Rescoring your credit can be costly; it runs $30 per account per credit bureau.  With several accounts to update quickly, the costs can add up fast.

Managing your credit repair can be tricky.  If you have the time, (you’re not looking to purchase a home or car right away) you can do it yourself.  Choose any of the services that you can get your credit report from, and check it out yourself.  If there are discrepancies;  get it corrected yourself.  Be sure to DOCUMENT, DOCUMENT, and DOCUMENT as you go with certified letters to confirm receipt, copies of everything and be diligent.

What goes into creating your FICO Score?

Most people (74%) believe your credit score is based on your income.  Not True!

  • 35% is payment history
    • The most important factor in your credit score is your payment history. Making payments on time is key in keeping and getting your score as high as possible.
  • 30% is the amount owed
    • Keep your credit card balances low, at the most have 30% owed and 70% available credit.
  • 15% is the history of your credit
    • How long have you had credit established? If you have all new credit, this could hurt you.
  • 10% is new credit (less than 6 months old)
    • Getting new credit can help someone with little or no credit, if all of your credit is established, not to worry
  • 10% type of credit
    • Diversity is best, a car loan, home loan, and a couple of credit cards.

Great credit requires a delicate balance.  Not too much on credit cards, not only a home loan;  But a balance, on time payments and the time to prove you are credit worthy.

All credit reports are not created equaly

I discovered a few new things at a class on Credit recently.

I had always thought a credit report is a credit report. That is not true. A consumer credit report and a lender credit report are two different critters. If you go to any of the credit reporting services, the score you get today, and the score your loan officer will get on the same day will not likely be the same. The lenders score will be lower.

Why? Well it has to do with the purpose for getting your credit scoring in the first place. For your personal information, for qualifying for insurance, and other smaller concerns, your score will be higher. If you are applying for a loan, especially a loan to purchase or refinance a home, the factors they take into consideration are weighted differently.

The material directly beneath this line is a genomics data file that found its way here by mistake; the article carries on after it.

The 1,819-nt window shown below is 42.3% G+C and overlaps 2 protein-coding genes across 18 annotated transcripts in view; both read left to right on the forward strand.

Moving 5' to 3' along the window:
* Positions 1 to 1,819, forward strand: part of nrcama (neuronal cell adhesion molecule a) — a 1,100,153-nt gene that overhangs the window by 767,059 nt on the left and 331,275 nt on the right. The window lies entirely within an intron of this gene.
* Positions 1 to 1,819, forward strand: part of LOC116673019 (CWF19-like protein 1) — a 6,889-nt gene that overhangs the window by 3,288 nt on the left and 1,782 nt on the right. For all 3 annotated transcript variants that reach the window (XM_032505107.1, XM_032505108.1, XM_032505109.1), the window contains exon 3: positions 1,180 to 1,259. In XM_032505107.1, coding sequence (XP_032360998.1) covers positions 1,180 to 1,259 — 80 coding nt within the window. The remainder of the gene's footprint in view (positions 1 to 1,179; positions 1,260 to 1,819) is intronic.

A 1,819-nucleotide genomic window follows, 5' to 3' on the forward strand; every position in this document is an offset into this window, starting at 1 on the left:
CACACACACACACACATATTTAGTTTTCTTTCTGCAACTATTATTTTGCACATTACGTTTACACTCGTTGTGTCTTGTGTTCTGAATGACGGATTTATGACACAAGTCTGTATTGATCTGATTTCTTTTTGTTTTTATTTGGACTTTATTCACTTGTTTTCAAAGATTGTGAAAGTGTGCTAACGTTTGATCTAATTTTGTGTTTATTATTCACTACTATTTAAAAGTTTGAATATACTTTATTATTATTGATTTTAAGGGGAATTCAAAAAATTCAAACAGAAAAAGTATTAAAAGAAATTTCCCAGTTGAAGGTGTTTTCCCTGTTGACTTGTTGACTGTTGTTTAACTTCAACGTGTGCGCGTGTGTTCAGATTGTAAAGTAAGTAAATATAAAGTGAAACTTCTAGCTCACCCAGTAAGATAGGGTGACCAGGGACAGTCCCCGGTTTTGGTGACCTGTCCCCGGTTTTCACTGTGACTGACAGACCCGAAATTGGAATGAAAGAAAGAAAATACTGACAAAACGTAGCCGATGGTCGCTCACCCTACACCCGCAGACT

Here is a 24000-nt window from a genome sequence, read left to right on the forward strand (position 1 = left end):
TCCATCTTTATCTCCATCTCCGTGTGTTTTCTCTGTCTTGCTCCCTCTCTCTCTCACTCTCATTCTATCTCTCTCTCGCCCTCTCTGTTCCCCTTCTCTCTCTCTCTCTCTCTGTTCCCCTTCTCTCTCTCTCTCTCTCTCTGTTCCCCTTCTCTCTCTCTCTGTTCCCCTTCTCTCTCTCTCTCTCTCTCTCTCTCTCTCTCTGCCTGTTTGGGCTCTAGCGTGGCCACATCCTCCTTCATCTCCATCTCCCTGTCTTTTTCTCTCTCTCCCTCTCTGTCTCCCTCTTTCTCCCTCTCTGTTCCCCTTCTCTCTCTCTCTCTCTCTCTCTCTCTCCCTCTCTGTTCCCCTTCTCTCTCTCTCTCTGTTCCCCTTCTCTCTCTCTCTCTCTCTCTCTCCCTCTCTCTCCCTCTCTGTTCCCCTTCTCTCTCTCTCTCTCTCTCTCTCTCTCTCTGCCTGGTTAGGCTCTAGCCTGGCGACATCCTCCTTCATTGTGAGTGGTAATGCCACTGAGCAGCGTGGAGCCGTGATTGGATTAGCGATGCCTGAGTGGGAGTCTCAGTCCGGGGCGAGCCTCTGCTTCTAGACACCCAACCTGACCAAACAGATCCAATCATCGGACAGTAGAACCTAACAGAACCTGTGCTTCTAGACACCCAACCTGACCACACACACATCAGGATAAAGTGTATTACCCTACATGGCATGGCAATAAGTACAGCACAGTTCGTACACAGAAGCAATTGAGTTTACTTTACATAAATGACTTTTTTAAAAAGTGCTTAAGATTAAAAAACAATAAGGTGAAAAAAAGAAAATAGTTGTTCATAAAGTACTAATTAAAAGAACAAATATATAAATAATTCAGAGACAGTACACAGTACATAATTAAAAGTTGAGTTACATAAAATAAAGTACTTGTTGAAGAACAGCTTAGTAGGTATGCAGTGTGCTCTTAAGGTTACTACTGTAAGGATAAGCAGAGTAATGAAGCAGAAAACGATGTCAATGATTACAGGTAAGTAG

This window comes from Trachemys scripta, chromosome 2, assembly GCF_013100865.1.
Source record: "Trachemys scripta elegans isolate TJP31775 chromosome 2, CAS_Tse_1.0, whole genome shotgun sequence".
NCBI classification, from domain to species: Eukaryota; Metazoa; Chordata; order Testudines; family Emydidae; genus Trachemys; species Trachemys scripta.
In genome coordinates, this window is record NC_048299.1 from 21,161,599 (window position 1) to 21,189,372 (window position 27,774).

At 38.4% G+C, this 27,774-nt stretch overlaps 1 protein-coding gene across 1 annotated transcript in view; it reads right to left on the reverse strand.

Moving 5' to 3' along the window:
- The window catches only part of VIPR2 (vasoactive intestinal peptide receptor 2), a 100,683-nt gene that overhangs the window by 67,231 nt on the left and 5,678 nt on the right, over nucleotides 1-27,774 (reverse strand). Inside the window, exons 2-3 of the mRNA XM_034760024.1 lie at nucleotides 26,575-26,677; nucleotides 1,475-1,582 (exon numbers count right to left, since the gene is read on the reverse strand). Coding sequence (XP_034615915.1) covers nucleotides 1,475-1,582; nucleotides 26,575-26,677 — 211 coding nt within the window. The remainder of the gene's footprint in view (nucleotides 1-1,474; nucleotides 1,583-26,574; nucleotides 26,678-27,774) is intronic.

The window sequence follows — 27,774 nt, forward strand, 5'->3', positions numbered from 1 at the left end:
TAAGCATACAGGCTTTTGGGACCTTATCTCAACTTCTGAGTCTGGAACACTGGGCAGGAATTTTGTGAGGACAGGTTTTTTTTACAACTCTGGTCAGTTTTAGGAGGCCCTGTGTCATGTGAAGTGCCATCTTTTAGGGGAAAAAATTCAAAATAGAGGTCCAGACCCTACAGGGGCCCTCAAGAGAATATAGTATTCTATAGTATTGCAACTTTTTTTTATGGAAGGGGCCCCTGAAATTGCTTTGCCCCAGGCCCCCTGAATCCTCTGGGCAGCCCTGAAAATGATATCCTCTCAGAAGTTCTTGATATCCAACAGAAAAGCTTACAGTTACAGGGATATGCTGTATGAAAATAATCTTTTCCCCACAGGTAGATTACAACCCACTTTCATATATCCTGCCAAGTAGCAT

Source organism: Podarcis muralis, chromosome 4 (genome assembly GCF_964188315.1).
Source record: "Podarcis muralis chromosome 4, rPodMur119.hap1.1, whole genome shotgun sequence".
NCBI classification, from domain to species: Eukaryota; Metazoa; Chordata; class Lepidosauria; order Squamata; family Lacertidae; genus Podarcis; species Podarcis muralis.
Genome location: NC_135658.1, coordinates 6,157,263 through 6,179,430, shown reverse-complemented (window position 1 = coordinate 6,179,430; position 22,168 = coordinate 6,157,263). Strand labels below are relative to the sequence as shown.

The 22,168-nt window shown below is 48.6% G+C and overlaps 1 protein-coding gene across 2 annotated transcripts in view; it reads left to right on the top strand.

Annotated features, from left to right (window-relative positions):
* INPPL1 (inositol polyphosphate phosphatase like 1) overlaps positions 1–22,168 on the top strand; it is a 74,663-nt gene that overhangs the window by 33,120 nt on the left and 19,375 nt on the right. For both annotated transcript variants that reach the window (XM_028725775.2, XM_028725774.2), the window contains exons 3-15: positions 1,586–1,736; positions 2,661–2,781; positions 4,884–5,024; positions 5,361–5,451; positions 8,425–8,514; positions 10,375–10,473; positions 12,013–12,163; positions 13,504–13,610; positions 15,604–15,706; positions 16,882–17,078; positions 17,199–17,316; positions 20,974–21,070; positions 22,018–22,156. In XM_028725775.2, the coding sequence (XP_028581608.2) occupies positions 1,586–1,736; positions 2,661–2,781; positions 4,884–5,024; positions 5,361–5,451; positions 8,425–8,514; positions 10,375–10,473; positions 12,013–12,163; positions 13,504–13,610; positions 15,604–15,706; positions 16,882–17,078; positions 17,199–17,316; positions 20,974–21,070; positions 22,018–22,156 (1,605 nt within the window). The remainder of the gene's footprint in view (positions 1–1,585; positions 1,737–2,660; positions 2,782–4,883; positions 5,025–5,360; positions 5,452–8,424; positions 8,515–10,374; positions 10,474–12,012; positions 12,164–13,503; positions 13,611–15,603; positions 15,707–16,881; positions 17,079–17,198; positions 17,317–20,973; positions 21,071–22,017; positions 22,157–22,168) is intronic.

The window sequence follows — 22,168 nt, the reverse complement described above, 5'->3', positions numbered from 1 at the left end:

If you have excellent credit a few points either way won’t make a difference. With mediocre credit, a few points either way could increase your payment, or keep you from purchasing a home all together.

Why use your Realtors preferred lender?

The short answer: All lenders are not the same.

I recently completed a transaction where the lender was one my client had been working with. I respect the relationships that are built between LO (loan officer) and buyer. My client had been working with this LO building her credit back up and getting to the savings goals she needed to purchase a home.

As we started he promptly emailed me the LSR (Loan Status Report) a document that is included with every offer filled out by both the LO and the buyer. Soon after we were in contract, all going smoothly…. Everything was great.

Till it wasn’t. The LO was never available to answer his phone, he didn’t respond to his email. I finally had to call his office and get connected with his loan processor. The file had been in underwriting for over a week, we had been told we would get the file back in 48 hrs. I had no idea what the delay was. And with no communication, I was fearful of the worst. The selling agent was anxious too. We were supposed to close in just a few days, and I couldn’t get the lender to communicate!

When he did communicate, he assured me that the file would be out of underwriting that afternoon…. But it wasn’t and not the next day or the next… once the file did come out of underwriting it was to be just 48hrs till the documents would be at the title office for signing, and funds were to be sent at the same time as the docs so there would be no delay. It took almost another week to get the docs, and the funds were delayed beyond that.
Thank goodness the seller was patient. We extended the contract again, and again, again and finally closed.

It takes a team to purchase and close on a home. Each person is needed to do their part, working hard behind the scenes to make the transactions move along smoothly. If there is one member of the team not holding up their part, it makes the whole transaction stressful for everyone.

Communication is key, I don’t care if you prefer to communicate via phone, email, text or any other form as long as you communicate.

In this instance the buyer had her belongings packed in a truck and had fully moved out of her previous home, and had to stay with friends as she was homeless during the delays.

Lending changes

I mentioned in one of my previous posts (Down Payment Assistance Programs – are they at an end?)  that Down Payment Assistance was ending as of October 1st.  That is a federal guideline. 

Many of the lenders, knowing this rule was coming into effect, adjusted their guidelines early.  Several lenders no longer accept the Down Payment Assistance loans at all.

If you require down payment assistance and are looking to purchase a home.  You better do it quick.  Most of the lenders require you to be in contract and have your loan locked by the end of August.